The research activity of the Pain Unit is focused on studying the neurobiology and pharmacology of pain in preclinical models, with the major aims of:


• understanding how pain signaling is regulated at the level of the spinal cord and the brain in order to elucidate the changes that contribute to create a state of chronic pain

• identifying novel pain mediators/mechanisms participating in pain processing in order to offer new targets for treatment

• improving and refining experimental models of pain in normal and ageing conditions in order to investigate age-differences in pain perception/processing and drug-responses

• studying the analgesic effects of natural products in order to identify new potential drugs


One of our major interests is investigating the molecular mechanisms responsible for of neuronal dysfunction in several brain diseases and, possibly, in pain processing. Among these mechanisms, autophagy has recently caught much attention as an essential cellular homeostatic process of degradation that plays a significant role in human conditions such as cancer, neurodegenerative and infectious diseases. Recent work from our group has shown that spinal impairment of the autophagic process occurs in an experimental model of neuropathic pain (Mol Pain 2011; Curr Opin Pharmacol 2012) and studies are in progress to elucidate the role played also by this degradative pathway in pain states.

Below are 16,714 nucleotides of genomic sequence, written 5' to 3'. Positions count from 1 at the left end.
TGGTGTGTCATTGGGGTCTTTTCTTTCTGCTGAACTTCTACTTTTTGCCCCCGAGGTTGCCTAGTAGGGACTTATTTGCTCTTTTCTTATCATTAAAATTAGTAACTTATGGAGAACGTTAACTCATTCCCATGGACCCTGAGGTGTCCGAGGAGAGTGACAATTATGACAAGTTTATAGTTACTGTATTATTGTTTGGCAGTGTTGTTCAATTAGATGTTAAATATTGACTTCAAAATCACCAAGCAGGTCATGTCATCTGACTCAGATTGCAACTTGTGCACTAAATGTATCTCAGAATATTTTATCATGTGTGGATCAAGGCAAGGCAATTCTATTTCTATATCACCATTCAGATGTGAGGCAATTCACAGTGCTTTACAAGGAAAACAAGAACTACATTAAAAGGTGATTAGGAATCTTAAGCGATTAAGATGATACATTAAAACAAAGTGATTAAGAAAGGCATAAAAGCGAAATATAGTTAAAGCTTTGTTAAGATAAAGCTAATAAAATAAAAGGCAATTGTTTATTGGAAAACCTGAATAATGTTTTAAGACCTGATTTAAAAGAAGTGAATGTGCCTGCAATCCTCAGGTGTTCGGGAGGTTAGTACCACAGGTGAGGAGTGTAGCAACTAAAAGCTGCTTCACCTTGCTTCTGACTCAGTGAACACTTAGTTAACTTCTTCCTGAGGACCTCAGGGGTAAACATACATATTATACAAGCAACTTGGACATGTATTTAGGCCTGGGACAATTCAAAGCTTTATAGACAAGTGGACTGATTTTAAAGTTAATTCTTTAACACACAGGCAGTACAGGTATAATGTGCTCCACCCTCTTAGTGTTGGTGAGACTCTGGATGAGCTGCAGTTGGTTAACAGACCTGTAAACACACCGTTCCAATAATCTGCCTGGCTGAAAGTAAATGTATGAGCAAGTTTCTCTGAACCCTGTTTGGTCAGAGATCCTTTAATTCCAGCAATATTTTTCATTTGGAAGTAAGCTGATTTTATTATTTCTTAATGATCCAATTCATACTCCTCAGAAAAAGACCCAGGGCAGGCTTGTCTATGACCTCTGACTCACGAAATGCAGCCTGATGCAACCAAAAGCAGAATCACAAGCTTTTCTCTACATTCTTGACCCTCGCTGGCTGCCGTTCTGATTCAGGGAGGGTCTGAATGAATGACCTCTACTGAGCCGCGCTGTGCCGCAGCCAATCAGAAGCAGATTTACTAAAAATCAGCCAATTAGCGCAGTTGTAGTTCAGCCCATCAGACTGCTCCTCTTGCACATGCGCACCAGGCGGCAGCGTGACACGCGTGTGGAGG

Attention is increasing about the use of natural products in therapy. Numerous natural substances and essential oils show anti-inflammatory and analgesic properties. One of our major interests is to elucidate the mechanisms of action and the analgesic properties of compounds derived from local plant species, such as bergamot essential oil (BEO) and its major components, whose effects are investigated in 'in vitro systems' and in preclinical models of pain (Fitoterapia. 2010; Int Rev Neurobiol 2009).


We use experimental models of acute and chronic pain, behavioural tests, molecular and cellular biology techniques, immunohistochemistry, confocal microscopy and imaging analysis.